I am thankful to be typing right now because it means I don’t really have to lift my arms! Actually, it’s not quite that bad. I am, however, feeling the effects of my workouts (I recently felt like I was going to DIE working in the yard and it made me realize how out of shape I am. I am now trying to remedy that). I have been through this before and these feelings are not unfamiliar, but today I began to think about my workouts, my physical changes, and my life in Christ filled with the Holy Spirit.
The reality of my physical being and my workouts is that no amount of exercise makes new muscles appear. Yes, it does make existing muscles come to life, get stronger, and get bigger (watch out Arnold, here I come!). But, it does not create a muscle that is not already there in some form or fashion. The reality of my life with the Holy Spirit is much the same.
These past few weeks we have been focused on life in and with the Holy Spirit of God. And I have learned a valuable lesson – if you focus on the Holy Spirit you will discover spiritual muscles you never knew you had. If you focus on life with the Holy Spirit, the Holy Spirit will focus on life in you! And, as a result, you will feel it deep down in your soul.
I will say more about that in a moment. First I want to address this issue of not creating new muscles. Just like physical workouts do not “make” new muscles, spiritual disciplines and focusing on life in the Spirit will not bring more of the Spirit into us. When we give our lives to Christ we receive the Holy Spirit. Just as Jesus breathed on the disciples (John 20:21-23) when he was in their presence, that breath carries out across time and space to reach all those who call on his name. The Spirit of God is in us as followers of Jesus Christ. When we do things like engage in passionate worship, give ourselves to times of prayer and fasting, search the Scriptures to know and live in truth, receive Holy Communion, and meet with others to share in moments of confession and mutual accountability, those spiritual “exercises” allow the Spirit to grow stronger in us. But, the Spirit is already there.
I noticed the other day that the muscles in my leg were much more visible and defined than they had been. Okay, it was my wife who noticed but that’s too personal to write in a blog, so I won’t. The point is, I am able to see my physical transformation more not just because the muscle is getting stronger, but because the fat is being reduced and is no longer there to hide the muscle. When we let go of some of the things of this world that distract us from life in the Spirit and that hinder our walk with Christ, it’s like clearing away the spiritual fat. When we confess our sins and repent and go a new direction with Christ empowered by the Holy Spirit, our spirit becomes more toned and lean.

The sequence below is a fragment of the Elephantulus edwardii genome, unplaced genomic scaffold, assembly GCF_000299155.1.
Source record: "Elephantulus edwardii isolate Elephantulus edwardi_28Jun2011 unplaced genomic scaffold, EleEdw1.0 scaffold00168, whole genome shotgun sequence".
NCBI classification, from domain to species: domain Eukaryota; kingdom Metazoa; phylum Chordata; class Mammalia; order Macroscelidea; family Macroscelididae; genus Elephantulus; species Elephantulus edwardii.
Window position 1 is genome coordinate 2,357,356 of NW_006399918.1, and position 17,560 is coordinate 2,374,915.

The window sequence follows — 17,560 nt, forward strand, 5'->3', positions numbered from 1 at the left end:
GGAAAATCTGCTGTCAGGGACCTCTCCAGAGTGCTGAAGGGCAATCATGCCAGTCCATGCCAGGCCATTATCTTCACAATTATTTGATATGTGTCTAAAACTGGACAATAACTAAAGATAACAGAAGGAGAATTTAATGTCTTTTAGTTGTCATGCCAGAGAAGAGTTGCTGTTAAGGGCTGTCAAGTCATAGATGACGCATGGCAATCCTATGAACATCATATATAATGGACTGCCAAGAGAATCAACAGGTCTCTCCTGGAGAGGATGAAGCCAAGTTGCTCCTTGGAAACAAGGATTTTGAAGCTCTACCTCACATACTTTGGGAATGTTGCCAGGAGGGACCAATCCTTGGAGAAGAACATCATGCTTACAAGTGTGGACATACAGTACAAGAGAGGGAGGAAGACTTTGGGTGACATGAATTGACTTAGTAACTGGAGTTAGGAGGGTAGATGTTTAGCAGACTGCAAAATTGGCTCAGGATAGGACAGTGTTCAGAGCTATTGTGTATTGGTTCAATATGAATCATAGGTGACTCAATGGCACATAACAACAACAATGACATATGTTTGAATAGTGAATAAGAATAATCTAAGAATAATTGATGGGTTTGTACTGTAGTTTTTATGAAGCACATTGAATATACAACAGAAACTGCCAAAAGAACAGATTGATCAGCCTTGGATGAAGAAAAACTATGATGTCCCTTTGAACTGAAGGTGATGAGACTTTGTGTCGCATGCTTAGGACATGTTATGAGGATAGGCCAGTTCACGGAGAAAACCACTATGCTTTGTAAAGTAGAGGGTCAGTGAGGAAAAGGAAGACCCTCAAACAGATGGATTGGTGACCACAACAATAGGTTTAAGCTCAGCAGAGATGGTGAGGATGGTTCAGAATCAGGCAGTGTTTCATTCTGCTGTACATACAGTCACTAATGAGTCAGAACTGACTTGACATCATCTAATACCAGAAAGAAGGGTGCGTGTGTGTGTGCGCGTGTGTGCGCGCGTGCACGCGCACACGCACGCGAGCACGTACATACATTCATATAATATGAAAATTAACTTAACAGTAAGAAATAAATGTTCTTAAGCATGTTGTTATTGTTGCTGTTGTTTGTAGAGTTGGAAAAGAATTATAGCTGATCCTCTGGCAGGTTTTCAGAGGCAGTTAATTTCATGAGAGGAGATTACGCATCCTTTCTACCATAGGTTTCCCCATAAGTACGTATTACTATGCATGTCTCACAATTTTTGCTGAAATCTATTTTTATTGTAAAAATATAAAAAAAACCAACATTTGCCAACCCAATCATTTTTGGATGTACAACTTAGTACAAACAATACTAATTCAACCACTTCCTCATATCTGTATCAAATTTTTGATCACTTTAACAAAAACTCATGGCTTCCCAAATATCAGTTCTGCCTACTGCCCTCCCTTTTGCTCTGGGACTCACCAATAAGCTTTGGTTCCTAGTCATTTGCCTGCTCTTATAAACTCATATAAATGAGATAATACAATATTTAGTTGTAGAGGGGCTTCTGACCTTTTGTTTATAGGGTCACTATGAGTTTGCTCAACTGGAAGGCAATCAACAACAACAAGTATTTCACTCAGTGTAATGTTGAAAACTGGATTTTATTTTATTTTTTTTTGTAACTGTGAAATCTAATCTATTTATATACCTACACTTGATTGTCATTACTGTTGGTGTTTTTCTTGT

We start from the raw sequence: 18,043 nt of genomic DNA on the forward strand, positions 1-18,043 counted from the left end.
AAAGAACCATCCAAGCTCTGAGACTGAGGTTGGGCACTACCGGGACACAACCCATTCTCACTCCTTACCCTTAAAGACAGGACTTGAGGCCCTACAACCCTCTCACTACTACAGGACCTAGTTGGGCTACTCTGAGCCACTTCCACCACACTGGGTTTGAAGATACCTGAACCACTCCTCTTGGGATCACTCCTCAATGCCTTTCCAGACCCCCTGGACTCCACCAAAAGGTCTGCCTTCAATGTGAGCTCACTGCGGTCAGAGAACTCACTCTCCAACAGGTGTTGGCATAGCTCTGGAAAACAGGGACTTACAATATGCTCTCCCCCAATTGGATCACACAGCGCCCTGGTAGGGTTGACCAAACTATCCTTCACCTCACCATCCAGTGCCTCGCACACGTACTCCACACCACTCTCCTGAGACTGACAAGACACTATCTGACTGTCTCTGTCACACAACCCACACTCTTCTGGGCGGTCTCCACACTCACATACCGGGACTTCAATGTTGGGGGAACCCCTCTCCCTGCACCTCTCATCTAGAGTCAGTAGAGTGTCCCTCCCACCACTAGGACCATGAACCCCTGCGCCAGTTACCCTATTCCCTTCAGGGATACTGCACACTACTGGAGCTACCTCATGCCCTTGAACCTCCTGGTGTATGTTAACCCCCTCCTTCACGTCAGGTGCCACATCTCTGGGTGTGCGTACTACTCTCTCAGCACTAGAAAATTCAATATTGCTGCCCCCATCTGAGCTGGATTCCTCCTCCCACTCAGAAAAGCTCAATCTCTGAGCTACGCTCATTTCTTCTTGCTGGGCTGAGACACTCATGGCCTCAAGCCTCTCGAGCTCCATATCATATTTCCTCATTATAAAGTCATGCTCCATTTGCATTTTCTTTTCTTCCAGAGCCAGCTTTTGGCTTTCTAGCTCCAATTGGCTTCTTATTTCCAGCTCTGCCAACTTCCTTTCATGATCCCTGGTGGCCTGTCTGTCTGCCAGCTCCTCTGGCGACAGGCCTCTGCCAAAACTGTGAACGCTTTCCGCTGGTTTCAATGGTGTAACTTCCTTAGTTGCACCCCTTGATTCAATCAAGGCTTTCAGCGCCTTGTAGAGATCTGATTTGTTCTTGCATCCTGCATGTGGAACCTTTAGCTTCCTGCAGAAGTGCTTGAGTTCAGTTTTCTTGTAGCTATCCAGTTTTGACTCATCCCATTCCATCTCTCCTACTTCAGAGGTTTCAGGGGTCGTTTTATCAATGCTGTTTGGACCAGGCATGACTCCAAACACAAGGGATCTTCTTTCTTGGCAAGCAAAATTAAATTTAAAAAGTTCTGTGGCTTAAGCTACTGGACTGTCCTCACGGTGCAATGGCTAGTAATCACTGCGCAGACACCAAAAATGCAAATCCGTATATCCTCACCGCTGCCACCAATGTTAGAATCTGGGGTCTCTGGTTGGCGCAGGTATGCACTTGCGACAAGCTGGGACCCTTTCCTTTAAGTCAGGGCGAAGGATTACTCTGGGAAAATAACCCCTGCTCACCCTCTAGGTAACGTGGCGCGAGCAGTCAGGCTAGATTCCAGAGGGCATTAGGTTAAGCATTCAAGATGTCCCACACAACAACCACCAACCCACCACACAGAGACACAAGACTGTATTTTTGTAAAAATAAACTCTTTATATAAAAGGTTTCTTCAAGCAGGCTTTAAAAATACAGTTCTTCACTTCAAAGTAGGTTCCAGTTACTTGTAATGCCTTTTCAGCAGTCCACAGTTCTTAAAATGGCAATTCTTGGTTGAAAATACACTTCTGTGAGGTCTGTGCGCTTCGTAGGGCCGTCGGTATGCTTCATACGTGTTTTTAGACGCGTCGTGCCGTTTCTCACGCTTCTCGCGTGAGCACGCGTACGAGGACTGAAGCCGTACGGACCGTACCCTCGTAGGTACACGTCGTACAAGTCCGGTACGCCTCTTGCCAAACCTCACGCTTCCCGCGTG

As I said earlier, developing our spiritual strength is not painless. It is almost inevitable that things will come up to distract you even more than before. To me, and based on what I read in Scripture, the enemy will seek to keep us from that life Christ calls us into – a perfect and amazing and abundant life. But even if we don’t go there, the reality is that moving into a life in the Spirit means leaving other things behind. And that can be painful. We feel it.
Now, the result is the prize for which we reach. I am excited to get my weight down and to feel stronger and to be in shape enough that they don’t have to ship my body back from Nicaragua in a few weeks (headed there on a mission trip with Living Water International –LWI – and it is one of my big motivators for exercising). My goals are what I have to think about as I get on that torturous elliptical machine and push the weights and walk the treadmill.
And the same is true for my spiritual workouts. Each morning I sit down at the kitchen table and go through my “morning orders” ( I use the book “Common Prayer: A Liturgy for Ordinary Radicals – click HERE to see the online version). I don’t always want to, but I do, mostly. I gather monthly with clergy friends for a time of accountability and encouragement. It is easy to make that optional so I have to push myself to be there and not let other things pull me away. It is easier to do when I look to the goal. I am more faithful to my spiritual work when I am looking to experience more of Christ in my life. I am more disciplined when I think of how amazing life can be when I let the Spirit grow stronger within me.
Pain is not something we need to avoid. Often times, the painful work of discipline – physical and spiritual – will yield a life we never knew we could have. We will find ourselves stronger as we begin to see and feel muscles – physical and spiritual – we didn’t realize were there. In the end, we find life at a whole new level.
I pray we will all find such a life more and more – physically and spiritually.
Holy high-five to you,